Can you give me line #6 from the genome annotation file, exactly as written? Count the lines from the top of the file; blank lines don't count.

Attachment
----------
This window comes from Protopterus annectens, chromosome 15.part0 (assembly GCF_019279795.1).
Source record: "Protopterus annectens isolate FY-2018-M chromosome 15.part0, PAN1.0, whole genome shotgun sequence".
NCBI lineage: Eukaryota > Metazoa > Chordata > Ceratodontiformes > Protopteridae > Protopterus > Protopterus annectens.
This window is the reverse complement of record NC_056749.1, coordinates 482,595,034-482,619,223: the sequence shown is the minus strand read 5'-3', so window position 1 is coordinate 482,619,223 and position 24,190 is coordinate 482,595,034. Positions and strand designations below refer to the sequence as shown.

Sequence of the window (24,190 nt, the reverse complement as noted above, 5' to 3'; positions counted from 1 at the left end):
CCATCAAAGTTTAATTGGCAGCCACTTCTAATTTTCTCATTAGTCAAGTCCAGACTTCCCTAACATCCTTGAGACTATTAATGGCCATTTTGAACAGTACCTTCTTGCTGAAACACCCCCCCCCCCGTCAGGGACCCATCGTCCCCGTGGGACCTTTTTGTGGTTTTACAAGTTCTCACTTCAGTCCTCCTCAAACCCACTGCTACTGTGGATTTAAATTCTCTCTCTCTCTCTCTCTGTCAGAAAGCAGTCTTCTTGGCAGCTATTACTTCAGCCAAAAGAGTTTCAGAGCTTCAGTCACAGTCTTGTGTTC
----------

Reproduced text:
CCATCAAAGTTTAATTGGCAGCCACTTCTAATTTTCTCATTAGTCAAGTCCAGACTTCCCTAACATCCTTGAGACTATTAATGGCCATTTTGAACAGTACCTTCTTGCTGAAACACCCCCCCCCCCGTCAGGGACCCATCGTCCCCGTGGGACCTTTTTGTGGTTTTACAAGTTCTCACTTCAGTCCTCCTCAAACCCACTGCTACTGTGGATTTAAATTCTCTCTCTCTCTCTCTCTGTCAGAAAGCAGTCTTCTTGGCAGCTATTACTTCAGCCAAAAGAGTTTCAGAGCTTCAGTCACAGTCTTGTGTTC